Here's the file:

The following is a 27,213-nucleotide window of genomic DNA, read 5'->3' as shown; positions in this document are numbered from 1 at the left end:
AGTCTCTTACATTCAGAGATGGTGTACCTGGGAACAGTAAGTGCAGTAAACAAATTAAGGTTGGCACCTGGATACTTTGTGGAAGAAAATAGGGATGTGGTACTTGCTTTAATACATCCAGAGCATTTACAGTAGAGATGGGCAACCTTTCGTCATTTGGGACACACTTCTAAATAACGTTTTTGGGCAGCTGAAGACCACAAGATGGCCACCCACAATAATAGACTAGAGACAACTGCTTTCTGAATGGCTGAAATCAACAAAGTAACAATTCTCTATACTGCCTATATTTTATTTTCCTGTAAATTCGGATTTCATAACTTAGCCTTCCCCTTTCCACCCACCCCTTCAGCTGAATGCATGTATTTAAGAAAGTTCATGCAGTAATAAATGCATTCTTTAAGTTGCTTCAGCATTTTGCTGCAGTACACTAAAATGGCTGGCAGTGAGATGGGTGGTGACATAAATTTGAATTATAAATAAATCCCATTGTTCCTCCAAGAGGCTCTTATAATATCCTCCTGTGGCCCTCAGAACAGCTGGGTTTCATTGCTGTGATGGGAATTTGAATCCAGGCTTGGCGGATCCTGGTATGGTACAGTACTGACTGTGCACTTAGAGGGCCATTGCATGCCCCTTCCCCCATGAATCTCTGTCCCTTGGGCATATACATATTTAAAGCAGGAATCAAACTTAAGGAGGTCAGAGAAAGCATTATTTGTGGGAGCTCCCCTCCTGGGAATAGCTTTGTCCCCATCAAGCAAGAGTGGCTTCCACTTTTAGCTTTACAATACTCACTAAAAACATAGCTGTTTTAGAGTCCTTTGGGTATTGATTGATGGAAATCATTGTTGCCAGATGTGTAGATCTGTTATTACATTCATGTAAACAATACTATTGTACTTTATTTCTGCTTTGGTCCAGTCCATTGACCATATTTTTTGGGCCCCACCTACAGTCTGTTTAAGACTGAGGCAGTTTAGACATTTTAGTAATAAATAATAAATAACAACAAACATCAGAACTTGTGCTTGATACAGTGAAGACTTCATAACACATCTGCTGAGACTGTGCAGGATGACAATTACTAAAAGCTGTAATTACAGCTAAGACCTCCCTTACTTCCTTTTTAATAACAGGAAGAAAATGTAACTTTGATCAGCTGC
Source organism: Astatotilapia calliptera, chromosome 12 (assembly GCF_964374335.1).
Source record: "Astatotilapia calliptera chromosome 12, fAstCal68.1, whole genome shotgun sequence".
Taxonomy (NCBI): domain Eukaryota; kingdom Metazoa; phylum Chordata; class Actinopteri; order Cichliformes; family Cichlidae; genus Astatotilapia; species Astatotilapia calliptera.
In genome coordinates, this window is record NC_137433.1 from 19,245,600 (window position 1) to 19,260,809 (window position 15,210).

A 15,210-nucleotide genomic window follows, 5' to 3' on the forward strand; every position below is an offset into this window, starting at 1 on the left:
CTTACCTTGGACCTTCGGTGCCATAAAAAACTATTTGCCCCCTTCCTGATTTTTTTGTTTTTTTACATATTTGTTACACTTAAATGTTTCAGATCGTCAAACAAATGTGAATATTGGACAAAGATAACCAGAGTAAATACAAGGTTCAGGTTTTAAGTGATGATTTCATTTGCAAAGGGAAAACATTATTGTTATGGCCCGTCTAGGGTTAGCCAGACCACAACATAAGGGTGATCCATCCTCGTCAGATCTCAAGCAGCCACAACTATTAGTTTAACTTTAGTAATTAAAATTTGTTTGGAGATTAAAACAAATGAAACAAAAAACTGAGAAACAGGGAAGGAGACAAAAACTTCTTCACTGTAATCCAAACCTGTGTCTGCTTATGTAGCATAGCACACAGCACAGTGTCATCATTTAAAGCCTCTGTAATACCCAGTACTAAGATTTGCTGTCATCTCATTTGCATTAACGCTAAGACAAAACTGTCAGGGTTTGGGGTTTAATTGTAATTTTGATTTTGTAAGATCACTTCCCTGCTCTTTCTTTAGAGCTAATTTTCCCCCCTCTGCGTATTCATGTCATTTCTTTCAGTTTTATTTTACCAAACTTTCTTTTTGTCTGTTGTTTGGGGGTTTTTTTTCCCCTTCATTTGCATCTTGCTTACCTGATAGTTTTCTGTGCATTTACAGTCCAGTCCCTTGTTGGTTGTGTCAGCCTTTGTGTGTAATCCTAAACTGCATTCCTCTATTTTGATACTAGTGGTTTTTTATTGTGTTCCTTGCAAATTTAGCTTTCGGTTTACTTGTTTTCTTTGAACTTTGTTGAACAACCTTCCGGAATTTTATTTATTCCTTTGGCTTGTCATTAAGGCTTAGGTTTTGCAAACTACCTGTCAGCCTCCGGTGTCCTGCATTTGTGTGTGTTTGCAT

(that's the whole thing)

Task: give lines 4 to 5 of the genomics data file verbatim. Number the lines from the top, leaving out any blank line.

Source record: "Astatotilapia calliptera chromosome 12, fAstCal68.1, whole genome shotgun sequence".
Taxonomy (NCBI): domain Eukaryota; kingdom Metazoa; phylum Chordata; class Actinopteri; order Cichliformes; family Cichlidae; genus Astatotilapia; species Astatotilapia calliptera.